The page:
“Frank Sinatra Has a Cold” ran in April 1966 and became one of the most celebrated magazine stories ever published, a pioneering example of what came to be called New Journalism — a work of rigorously faithful fact enlivened with the kind of vivid storytelling that had previously been reserved for fiction.
By Gay Talese – Esquire
=> Souvent cité comme un des meilleurs papiers magazine “ever”. Lire aussi cette formidable interview de Gay Talese dans The Paris Review. Il y explique sa méthode (sort of…)
With journalists being laid off in droves, ideologues have stepped forward to provide the “reporting” that feeds the 24-hour news cycle. The collapse of journalism means that the quest for information has been superseded by the quest for ammunition. A case-study of our post-journalistic age.
By Mark Bowden
Soul of the buzz machine. Tina Brown moves The New Yorker at a price.
December 5, 1993
By Elizabeth Kolbert.
=> Tina Brown restera sans doute comme la plus grande rédactrice en chef de features magazine de son époque. Elle a considérablement modernisé deux grandes publications : Vanity Fair et le New Yorker.
In what might be the only performance of Texas stand-up comedy about narrative writing, Vanity Fair writer Bryan Burrough recently offered practical tips for long-form storytelling to a Mayborn Conference audience. Prior to his magazine career, Burrough spent several years reporting for The Wall Street Journal; he has also written five books, including “Public Enemies” and “Barbarians at the Gate.” In these excerpts from his talk, Burrough addresses the best transition word ever, presents his strategy for avoiding writer’s block, and reminds you that “your words are not nearly as great as you think they are.”
=> Les papiers de Bryan Burrough dans Vanity Fair
=> Dont celui-ci :Manifest Courage (PDF), une reconstitution du Vol 93 qui s’est écrasé en Pennsylvanie le 11 septembre 2011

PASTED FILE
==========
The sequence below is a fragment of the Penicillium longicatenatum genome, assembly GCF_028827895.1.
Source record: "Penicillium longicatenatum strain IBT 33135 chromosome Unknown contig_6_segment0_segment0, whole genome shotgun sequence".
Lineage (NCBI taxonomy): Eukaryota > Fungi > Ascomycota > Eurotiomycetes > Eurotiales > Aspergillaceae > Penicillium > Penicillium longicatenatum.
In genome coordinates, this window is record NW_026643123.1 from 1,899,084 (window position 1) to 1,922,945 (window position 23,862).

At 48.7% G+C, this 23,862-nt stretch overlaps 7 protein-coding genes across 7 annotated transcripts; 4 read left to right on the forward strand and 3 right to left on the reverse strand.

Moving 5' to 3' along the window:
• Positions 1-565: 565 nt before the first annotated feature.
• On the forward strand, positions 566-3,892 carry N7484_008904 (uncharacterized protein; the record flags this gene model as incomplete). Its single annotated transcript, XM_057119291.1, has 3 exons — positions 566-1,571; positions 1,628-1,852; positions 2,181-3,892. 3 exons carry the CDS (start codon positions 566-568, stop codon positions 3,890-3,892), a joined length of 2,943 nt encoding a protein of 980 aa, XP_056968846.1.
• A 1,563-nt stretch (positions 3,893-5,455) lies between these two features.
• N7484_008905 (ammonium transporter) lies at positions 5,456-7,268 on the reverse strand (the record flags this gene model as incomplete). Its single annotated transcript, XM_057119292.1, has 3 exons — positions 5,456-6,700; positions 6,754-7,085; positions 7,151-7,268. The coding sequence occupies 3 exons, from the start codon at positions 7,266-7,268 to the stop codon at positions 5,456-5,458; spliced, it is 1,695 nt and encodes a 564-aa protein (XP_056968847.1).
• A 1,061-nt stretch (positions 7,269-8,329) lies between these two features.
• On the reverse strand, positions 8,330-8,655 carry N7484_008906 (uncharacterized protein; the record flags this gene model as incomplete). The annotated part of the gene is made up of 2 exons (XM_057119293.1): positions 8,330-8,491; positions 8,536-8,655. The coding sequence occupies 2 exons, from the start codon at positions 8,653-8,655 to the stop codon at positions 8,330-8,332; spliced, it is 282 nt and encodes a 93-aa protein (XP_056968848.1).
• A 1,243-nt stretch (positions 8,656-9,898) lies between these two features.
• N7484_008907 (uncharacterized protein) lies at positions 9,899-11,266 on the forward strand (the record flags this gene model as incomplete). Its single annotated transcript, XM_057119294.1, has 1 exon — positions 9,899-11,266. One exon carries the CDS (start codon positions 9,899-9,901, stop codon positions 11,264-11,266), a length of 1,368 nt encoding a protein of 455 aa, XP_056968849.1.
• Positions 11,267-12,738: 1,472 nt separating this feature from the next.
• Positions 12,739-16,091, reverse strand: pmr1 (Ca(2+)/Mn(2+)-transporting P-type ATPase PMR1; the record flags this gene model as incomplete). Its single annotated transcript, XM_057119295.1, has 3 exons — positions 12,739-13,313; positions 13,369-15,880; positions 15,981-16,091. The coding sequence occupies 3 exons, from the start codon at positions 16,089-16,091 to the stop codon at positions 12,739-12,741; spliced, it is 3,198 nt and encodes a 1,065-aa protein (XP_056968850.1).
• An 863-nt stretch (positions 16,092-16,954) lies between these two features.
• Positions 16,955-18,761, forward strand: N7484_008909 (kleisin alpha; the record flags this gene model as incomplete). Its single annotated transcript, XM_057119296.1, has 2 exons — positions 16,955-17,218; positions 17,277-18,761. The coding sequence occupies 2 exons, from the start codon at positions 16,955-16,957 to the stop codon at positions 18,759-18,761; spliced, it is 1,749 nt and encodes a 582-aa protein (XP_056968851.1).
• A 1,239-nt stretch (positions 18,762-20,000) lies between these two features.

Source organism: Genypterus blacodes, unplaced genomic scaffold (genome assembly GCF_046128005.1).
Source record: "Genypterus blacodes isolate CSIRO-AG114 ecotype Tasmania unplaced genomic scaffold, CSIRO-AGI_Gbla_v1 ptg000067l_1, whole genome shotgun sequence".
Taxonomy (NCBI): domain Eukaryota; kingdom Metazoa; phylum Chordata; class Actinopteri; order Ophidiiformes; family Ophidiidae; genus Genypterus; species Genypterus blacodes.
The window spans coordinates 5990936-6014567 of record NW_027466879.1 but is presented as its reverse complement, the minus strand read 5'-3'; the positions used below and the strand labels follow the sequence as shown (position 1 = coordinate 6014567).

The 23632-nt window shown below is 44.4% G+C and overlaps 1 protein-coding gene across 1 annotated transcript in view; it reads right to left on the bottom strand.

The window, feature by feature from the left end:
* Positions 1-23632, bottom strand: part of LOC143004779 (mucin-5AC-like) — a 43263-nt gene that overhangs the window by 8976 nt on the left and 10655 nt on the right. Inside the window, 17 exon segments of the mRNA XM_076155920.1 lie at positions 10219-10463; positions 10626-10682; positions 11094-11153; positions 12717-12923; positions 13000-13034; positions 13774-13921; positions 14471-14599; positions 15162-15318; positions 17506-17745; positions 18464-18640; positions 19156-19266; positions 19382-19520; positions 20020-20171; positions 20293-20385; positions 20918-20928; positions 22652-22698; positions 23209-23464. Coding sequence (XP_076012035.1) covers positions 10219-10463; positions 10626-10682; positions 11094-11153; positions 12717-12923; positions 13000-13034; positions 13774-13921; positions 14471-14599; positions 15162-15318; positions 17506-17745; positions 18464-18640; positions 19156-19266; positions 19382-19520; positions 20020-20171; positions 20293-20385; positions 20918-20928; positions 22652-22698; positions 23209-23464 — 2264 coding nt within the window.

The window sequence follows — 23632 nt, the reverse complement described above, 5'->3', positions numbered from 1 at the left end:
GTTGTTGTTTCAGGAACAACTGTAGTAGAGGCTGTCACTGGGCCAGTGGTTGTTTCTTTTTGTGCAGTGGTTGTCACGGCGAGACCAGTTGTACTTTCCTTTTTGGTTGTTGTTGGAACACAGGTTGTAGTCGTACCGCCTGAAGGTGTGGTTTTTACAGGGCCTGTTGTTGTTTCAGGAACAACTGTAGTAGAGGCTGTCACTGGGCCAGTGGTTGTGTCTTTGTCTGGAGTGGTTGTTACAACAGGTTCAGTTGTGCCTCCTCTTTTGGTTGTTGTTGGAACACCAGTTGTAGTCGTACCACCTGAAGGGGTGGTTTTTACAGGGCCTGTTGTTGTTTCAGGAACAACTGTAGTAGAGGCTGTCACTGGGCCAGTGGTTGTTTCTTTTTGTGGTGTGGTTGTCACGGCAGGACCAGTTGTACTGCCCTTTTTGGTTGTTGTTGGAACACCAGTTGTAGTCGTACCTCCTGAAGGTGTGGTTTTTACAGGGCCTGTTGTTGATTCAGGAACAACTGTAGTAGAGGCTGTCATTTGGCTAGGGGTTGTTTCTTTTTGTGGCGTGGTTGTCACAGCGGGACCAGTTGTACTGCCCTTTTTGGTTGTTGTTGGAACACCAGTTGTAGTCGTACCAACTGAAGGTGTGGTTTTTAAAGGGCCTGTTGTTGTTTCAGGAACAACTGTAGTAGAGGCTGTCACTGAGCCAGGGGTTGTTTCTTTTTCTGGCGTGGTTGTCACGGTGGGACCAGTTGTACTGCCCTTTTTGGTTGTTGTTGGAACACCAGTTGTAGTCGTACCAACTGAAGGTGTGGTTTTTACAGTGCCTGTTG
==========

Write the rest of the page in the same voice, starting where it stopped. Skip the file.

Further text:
=> Dans la même veine (le 11 sept) : The Falling Man by Tom Junod l’histoire reconstituée de l’homme qui saute du WTC.
A year after the Jayson Blair scandal, the deposed executive editor of The New York Times answers his critics, acknowledges his mistakes, deconstructs the events that ended his tumultuous tenure, and provides a no-holds-barred assessment of what he sees as a great newspaper in crisis.
By Howell Raines
=> Le récit d’un “accident journalistique” de grande ampleur et au-delà, la tentative de Raines de faire sortir le New York Times de sa torpeur.
Angrily, painfully, Jeffrey Wigand emerged from the sealed world of Big Tobacco to confront the nation’s third-largest cigarette company, Brown & Williamson. Hailed as a hero by anti-smoking forces and vilified by the tobacco industry, Wigand is at the center of an epic multibillion-dollar struggle that reaches from Capitol Hill to the hallowed journalistic halls of CBS’s 60 Minutes.
by Marie Brenner, VF, May 1996
=> De cette enquête exceptionnelle de la journaliste de V.F., Michael Mann en a tiré The Insider (1999), sans doute le meilleur film sur le journalisme moderne. Raines fut un grand rédacteur en chef du Times, mais son autoritarisme s’est retourné contre lui lorsque l’affaire Blair a éclaté.
By the time the hijackers made their way into the U.S., memos, photographs, and intercepts had sounded alarms inside the C.I.A., White House, F.B.I., and European intelligence services. Could better cooperation have stopped the attacks? Ned Zeman, David Wise, David Rose, and Bryan Burrough show how the hideous “Planes Operation” took shape as the C.I.A.’s bin Laden point man, Mike Scheuer, counterterrorism czar Richard Clarke, the F.B.I.’s John MacGaffin, and others fought—yet couldn’t work together—to prevent it.
By Ned Zeman, David Wise, David Rose, and Bryan Burrough
=> Une reconstitution exceptionnelle de ce qui a précédé le 11 septembre
Almost anyone who loves tennis and follows the men’s tour on television has, over the last few years, had what might be termed Federer Moments. These are times, as you watch the young Swiss play, when the jaw drops and eyes protrude and sounds are made that bring spouses in from other rooms to see if you’re O.K. …..
By David Foster Wallace
Published: August 20, 2006
=> Un grand écrivain sur le sport.
Reid Stowe spent 1,152 days on the open sea, the longest continuous journey ever undertaken by one person. He came back to a brand-new family, but not exactly a hero’s welcome.
By Adam Sternbergh, New York Magazine
=> Le sujet aurait pu être rasoir (mille jours en mer, où il ne se passe rien), mais la construction du papier est remarquable